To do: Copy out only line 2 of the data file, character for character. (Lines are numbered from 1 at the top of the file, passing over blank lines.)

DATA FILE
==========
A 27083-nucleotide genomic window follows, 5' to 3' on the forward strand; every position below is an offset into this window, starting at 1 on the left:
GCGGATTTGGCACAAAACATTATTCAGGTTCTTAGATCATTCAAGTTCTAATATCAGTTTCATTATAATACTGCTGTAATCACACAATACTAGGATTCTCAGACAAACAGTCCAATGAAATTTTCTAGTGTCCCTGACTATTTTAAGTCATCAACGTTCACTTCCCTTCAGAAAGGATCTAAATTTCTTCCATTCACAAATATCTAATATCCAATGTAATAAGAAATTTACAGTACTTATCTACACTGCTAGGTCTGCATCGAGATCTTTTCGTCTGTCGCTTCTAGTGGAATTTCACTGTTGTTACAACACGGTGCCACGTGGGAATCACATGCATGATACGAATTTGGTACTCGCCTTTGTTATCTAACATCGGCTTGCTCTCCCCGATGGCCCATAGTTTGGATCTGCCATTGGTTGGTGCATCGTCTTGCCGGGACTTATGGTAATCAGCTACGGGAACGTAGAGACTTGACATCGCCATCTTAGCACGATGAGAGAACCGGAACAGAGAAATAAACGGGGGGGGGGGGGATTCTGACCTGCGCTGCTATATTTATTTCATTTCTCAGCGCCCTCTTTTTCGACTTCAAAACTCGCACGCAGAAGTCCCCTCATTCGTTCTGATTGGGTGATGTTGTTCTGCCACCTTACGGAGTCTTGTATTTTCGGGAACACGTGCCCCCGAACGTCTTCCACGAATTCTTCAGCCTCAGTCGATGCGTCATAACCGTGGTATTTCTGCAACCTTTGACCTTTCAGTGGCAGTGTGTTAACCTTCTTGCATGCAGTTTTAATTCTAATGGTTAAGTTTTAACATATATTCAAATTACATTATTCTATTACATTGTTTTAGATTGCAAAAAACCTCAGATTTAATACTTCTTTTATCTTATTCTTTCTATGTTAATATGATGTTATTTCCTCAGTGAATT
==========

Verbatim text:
GCGGATTTGGCACAAAACATTATTCAGGTTCTTAGATCATTCAAGTTCTAATATCAGTTTCATTATAATACTGCTGTAATCACACAATACTAGGATTCTCAGACAAACAGTCCAATGAAATTTTCTAGTGTCCCTGACTATTTTAAGTCATCAACGTTCACTTCCCTTCAGAAAGGATCTAAATTTCTTCCATTCACAAATATCTAATATCCAATGTAATAAGAAATTTACAGTACTTATCTACACTGCTAGGTCTGCATCGAGATCTTTTCGTCTGTCGCTTCTAGTGGAATTTCACTGTTGTTACAACACGGTGCCACGTGGGAATCACATGCATGATACGAATTTGGTACTCGCCTTTGTTATCTAACATCGGCTTGCTCTCCCCGATGGCCCATAGTTTGGATCTGCCATTGGTTGGTGCATCGTCTTGCCGGGACTTATGGTAATCAGCTACGGGAACGTAGAGACTTGACATCGCCATCTTAGCACGATGAGAGAACCGGAACAGAGAAATAAACGGGGGGGGGGGGGATTCTGACCTGCGCTGCTATATTTATTTCATTTCTCAGCGCCCTCTTTTTCGACTTCAAAACTCGCACGCAGAAGTCCCCTCATTCGTTCTGATTGGGTGATGTTGTTCTGCCACCTTACGGAGTCTTGTATTTTCGGGAACACGTGCCCCCGAACGTCTTCCACGAATTCTTCAGCCTCAGTCGATGCGTCATAACCGTGGTATTTCTGCAACCTTTGACCTTTCAGTGGCAGTGTGTTAACCTTCTTGCATGCAGTTTTAATTCTAATGGTTAAGTTTTAACATATATTCAAATTACATTATTCTATTACATTGTTTTAGATTGCAAAAAACCTCAGATTTAATACTTCTTTTATCTTATTCTTTCTATGTTAATATGATGTTATTTCCTCAGTGAATT